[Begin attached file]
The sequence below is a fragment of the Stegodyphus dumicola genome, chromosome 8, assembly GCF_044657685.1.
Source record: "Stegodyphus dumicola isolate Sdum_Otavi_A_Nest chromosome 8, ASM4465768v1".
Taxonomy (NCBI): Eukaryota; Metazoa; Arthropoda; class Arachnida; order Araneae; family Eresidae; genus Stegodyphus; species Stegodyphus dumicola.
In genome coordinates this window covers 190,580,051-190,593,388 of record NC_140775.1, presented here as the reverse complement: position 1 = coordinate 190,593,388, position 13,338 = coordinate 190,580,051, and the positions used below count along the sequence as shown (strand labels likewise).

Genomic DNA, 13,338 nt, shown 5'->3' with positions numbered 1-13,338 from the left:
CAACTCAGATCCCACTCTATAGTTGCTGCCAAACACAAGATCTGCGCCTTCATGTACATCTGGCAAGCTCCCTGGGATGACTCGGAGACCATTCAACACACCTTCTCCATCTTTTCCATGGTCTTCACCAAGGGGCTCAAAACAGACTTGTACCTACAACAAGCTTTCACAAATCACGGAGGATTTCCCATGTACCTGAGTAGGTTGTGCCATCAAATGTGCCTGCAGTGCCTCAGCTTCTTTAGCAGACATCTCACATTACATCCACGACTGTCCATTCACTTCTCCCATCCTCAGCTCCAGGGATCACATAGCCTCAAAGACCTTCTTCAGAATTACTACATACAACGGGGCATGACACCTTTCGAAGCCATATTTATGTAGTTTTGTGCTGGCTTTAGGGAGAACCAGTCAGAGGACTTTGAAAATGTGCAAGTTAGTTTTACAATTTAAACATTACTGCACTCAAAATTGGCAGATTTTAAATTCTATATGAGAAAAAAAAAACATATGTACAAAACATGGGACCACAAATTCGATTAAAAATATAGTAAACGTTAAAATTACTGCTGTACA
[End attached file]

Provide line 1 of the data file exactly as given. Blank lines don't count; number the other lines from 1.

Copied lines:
The sequence below is a fragment of the Stegodyphus dumicola genome, chromosome 8, assembly GCF_044657685.1.